Relaunch: to start the kite flying again. It is desirable to have a kite that the kitesurfer can relaunch from the water after a fall.
Rhino, R2, R4: Rhino2 and Rhino4 are models of inflatable kite manufactured by North.
Right-of-Way: A right-of-way boat has precedence over others on conflicting courses and has the right to maintain its course. Usually a boat on starboard tack has right of way over a boat on port tack.
Rigid kite: a kite such as a speedwing or delta whose shape is mostly held by means of a rigid frame, eliminating the need for a complex bridle. Most rigid kites are not water relaunchable.
Ripstop: Ripstop refers to the squares of reinforcing fibers in the fabric which make it resistant to tearing. A rip in this fabric will stop at one of the reinforcing fibers. Many kites use ripstop polyester fabric in their canopy.
Recon: a kite control system used by Cabrinha that allows easier water relaunching
Reel bar: a combination winding reel and control bar used to wind up the kite flying lines.
Roast beef: a trick where a kiteboarder jumps and grabs the heelside (back) of the board between his/her legs.
Rocker: the curve along the bottom of the board. The amount that the nose and tail of the board are curved up. If a board has 4 cm of rocker, then the tip and tail are 4 cm higher than the middle of the board.
Shaper: is a board maker, who makes boards by hand or in small production runs.
Shackle: a metal clip mechanism than can be used to connect something and also to release it when activated. Some kiters use a schackle on their spreader bar to connect their chicken loop.
Shift System: A 5 line kite control system used on some Naish kites.
Sheeting out/in: Sheeting out decreases the tension on the lines that lead to the edge of the kite to decrease the angle of attack (AOA) and lower the kite’s power. Sheeting in has the opposite effect. Sheeting is not possible on a 2 line kite.
Shroud Lines: Bridle lines are sometimes called shroud lines.
Side-Shore: when the wind is blowing parallel to the shore line (along the beach). This is desirable for kitesurfing.
Sine wave: flying the kite up and down at the edge of the wind window (which creates a sine wave pattern) to generate more power with apparent wind.
Sining: Sining the kite means moving it in a sine wave pattern (up and down) to generate apparent wind and increase it’s power.
Sleeving: short protective sleeve which covers the ends of a line and helps to prevent wear.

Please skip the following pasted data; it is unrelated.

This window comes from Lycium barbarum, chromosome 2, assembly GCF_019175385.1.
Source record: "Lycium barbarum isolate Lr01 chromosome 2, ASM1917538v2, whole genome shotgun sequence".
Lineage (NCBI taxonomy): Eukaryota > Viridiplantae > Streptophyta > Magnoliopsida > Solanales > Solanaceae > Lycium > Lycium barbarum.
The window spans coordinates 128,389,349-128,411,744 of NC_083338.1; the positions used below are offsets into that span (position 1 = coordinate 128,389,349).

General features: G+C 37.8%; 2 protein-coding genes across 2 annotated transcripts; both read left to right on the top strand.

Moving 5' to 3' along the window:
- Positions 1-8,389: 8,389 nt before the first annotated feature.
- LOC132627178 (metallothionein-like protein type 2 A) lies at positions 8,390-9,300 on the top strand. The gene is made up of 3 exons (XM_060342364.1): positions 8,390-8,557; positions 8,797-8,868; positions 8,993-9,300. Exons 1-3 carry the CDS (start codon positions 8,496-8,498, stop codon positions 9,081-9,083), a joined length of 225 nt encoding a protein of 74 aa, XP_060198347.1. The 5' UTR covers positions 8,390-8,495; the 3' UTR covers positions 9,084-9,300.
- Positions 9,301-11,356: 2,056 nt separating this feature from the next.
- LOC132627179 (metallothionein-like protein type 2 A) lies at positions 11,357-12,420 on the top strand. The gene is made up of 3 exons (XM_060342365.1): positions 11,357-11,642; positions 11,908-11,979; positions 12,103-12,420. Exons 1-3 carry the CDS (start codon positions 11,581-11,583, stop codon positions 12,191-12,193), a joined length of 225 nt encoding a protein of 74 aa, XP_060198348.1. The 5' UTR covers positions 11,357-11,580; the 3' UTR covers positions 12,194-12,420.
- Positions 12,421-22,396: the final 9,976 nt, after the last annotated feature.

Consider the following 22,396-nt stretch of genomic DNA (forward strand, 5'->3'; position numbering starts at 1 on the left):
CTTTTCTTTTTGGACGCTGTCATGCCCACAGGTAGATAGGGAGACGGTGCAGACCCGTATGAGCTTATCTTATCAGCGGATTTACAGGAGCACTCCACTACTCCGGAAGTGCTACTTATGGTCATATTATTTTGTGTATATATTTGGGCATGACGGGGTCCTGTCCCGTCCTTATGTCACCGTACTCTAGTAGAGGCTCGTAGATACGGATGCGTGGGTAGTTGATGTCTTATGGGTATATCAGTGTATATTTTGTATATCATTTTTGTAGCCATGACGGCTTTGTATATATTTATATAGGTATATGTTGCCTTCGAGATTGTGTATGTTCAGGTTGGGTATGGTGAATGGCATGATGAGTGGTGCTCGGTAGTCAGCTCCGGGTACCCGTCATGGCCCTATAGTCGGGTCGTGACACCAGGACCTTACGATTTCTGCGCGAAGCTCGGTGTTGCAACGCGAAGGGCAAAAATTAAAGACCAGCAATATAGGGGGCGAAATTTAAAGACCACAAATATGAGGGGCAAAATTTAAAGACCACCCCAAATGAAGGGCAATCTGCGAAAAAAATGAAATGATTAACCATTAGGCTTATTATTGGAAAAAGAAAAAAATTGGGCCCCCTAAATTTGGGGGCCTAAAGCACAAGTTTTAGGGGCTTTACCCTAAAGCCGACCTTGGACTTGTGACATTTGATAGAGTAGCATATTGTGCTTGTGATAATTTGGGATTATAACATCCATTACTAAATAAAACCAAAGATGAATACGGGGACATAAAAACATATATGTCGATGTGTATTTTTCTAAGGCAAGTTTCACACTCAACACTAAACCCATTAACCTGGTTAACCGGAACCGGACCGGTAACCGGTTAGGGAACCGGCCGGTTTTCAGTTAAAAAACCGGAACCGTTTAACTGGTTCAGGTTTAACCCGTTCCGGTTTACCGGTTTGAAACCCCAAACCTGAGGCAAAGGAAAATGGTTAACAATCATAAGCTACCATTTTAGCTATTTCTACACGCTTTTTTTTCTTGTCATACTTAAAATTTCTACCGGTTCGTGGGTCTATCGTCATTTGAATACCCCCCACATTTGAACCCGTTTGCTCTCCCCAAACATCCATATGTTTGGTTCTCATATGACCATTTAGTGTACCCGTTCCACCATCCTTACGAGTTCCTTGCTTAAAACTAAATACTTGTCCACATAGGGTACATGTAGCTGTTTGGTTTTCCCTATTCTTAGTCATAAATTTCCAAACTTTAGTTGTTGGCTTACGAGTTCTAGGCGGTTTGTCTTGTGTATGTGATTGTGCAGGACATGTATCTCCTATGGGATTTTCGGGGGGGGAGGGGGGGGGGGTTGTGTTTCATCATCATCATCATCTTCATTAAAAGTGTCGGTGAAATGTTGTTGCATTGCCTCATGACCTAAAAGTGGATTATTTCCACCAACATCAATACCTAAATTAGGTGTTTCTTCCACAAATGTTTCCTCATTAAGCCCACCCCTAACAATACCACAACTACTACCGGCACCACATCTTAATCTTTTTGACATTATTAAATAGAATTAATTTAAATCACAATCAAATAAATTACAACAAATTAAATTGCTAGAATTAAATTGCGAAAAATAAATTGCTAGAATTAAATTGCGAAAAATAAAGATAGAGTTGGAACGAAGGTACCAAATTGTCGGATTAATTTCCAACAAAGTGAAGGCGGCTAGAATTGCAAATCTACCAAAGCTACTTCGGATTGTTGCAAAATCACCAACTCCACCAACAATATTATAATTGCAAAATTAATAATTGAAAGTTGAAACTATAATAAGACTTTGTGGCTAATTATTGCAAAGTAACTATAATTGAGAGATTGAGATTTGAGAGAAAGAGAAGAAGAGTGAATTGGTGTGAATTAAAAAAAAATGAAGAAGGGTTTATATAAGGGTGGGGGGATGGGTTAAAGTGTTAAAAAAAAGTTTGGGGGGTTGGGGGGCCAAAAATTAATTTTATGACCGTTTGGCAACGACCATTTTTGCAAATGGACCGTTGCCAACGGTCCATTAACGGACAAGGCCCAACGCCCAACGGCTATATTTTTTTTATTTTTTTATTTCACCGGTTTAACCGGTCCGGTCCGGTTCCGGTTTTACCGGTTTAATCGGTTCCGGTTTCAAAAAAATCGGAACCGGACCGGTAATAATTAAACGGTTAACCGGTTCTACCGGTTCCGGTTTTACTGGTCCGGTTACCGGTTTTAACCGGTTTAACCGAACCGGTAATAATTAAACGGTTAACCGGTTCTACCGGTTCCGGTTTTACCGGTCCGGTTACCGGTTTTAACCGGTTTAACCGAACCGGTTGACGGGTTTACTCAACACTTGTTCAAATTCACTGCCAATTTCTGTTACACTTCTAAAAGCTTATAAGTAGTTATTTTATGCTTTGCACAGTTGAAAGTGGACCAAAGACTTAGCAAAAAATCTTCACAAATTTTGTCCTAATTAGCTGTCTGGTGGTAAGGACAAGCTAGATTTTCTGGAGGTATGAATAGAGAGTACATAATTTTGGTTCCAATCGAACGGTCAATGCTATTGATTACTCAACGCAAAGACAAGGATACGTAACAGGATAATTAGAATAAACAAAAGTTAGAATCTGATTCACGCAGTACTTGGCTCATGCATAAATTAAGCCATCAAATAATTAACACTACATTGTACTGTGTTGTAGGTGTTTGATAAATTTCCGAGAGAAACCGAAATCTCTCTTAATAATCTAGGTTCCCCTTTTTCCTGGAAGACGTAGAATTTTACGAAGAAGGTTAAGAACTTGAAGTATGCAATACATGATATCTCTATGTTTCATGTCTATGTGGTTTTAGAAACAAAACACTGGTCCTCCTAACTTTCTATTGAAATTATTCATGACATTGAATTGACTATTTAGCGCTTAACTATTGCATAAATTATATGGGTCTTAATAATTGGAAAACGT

Slingshot: A manufacturer of inflatable kites including the Fuel model.
Slogging: moving along slowly with the board not fully planing.
Snap shackle: a metal shackle that can be opened by pulling on a release mechanism.
Span: the kite width, the size of the kite measured at right angles to the wind. Usually the longest dimension of a kite.
Spar: the sticks used as the frame of a kite. A batten is a spar.
Spectra®: Also known as Dyneema in Europe. It is the standard for flying lines. It is slippery and will allow multiple line wraps without loosing kite control.
Spin: a kitesurfing trick where the kiter rotates one or more times during a jump. A spin is when the rider and board rotate around on a vertical axis. A spin can be either a forward or backward rotation.
Spinout: when a board’s fins lose “grip” on the water or stalls, causing the tail to slide sideways.
Splice: the place where two lines are joined together. A splice usually refers to a smooth join of two lines without using a knot. The end of one line is interlaced or runs through the core of another.
Spreader bar: the metal bar that is on the front of a kiters harness. It usually has a hook for holding the harness line or chicken loop.
Stall: a kite stalls when the air flow past it becomes detached from the kite surface and becomes turbulent. A stalled kite loses lift and falls.
Starboard: The right side of a boat, from the perspective of a person looking forward. The opposite of port.
Starboard tack: Sailing on a tack with the wind coming from the starboard side (right side). You are normally kiting on starboard tack if your right hand is forward.